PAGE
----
TunnelBear users have access to email support and a beginner-oriented self-help knowledge base. For starters, you can reach out to the support team via the Contact page on the provider website. In general, the team replies within hours and provides simple, accurate responses, but we’d really like to see live chat – the very best VPNs all provide excellent 24/7 support, and we’d love to see TunnelBear follow suit.
If you have a more general issue or need help setting your TunnelBear account up, there’s plenty of information in the knowledge base. Resources include articles answering common questions like ‘does TunnelBear keep logs?’, quick-start guides, and links to the company’s Twitter account, where maintenance and system outage information is posted.
TunnelBear is a great choice if you want a simple VPN, but there are numerous more advanced options on the market if you need something a little more powerful. For example, ExpressVPN ($6.67/month over 12 months) has over 3,000 servers in 160 locations and 94 countries. It runs on near any platform, is backed by powerful encryption tools, has excellent live-chat support and, importantly, can unblock just about any streaming service.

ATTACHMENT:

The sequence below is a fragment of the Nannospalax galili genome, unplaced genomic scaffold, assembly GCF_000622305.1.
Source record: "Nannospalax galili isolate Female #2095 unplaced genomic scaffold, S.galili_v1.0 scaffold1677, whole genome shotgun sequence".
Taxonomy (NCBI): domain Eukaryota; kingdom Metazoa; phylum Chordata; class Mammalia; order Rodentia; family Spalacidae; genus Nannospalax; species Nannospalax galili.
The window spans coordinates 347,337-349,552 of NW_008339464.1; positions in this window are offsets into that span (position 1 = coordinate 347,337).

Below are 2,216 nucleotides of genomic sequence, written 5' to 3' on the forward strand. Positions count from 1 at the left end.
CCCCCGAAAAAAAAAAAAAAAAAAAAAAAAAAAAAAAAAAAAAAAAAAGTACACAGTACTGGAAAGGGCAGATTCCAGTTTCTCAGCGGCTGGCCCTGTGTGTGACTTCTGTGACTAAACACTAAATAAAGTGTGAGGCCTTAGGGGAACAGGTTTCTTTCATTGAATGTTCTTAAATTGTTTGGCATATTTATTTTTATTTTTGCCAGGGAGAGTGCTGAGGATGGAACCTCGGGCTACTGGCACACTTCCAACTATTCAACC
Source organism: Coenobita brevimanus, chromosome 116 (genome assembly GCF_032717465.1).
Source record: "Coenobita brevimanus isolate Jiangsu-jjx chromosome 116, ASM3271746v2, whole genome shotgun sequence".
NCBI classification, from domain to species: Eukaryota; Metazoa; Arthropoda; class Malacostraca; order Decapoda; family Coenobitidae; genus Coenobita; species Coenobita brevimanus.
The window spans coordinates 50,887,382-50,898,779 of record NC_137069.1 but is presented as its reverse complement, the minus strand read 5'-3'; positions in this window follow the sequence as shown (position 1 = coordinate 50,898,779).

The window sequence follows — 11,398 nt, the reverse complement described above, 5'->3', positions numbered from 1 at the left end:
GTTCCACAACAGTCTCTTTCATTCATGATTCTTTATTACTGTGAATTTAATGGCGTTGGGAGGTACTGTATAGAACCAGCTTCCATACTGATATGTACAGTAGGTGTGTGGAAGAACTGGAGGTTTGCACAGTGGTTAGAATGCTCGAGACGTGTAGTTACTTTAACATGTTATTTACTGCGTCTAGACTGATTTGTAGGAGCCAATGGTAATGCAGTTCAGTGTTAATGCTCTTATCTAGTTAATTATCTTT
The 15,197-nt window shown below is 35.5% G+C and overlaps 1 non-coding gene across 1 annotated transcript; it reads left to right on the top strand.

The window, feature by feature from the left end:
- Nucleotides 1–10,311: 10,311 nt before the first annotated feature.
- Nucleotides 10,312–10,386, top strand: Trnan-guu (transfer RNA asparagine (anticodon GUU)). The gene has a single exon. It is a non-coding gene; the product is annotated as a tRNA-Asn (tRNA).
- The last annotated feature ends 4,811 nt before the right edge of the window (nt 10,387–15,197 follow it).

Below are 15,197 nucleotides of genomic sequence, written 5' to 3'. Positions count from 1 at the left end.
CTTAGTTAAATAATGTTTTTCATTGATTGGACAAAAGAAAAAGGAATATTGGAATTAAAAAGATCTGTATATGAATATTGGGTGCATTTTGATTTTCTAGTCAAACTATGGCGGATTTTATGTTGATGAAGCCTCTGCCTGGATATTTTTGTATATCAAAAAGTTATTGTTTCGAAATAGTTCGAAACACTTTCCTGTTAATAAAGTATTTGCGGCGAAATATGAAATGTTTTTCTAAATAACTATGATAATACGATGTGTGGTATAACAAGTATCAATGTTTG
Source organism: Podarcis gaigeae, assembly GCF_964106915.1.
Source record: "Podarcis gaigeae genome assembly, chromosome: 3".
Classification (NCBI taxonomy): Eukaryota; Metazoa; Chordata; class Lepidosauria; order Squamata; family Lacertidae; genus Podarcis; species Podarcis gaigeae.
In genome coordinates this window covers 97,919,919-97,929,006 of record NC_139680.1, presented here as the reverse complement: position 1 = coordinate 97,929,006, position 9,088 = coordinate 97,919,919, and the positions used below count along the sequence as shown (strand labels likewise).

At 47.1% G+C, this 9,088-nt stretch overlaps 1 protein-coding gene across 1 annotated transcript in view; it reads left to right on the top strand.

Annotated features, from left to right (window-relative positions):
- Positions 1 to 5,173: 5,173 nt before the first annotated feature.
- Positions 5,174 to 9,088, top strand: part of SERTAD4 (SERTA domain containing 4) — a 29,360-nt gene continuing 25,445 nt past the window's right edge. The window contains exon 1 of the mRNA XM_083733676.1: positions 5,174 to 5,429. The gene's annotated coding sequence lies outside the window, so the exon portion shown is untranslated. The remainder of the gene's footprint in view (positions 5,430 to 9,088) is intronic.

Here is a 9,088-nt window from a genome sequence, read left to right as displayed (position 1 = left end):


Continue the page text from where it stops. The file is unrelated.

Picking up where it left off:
If you’re looking for a cheap and fully functional VPN, at just $1.99 per month Surfshark is another great alternative that offers more customisation than TunnelBear alongside excellent streaming power.
TunnelBear: Final verdict
TunnelBear certainly isn’t the most powerful VPN in the world, but it’s a great option for beginners and those with limited tech knowledge. It’s well-known for its transparent independent security audits and is backed by a good range of advanced features. However, it’s let down by its inability to access geo-blocked streaming services, and its support is lackluster compared to the very best.
All things considered, though, for users just looking for a simple, easy-to-use and secure VPN, the no-frills TunnelBear is certainly a viable option.
Supported platforms: Windows, Mac, iOS, Android, Linux (limited)
Supported protocols: OpenVPN, IKEv2 (not user selectable)
No. of servers: 1,000+
No. of countries: 33
Country of registration: Canada
Payment options: Credit card, PayPal, Bitcoin
Real name necessary? No
Encryption protocol: AES-256
Data usage: Unlimited
Bandwidth usage: Unlimited
Max. no. of simultaneously connected devices: Five
Customer support: Email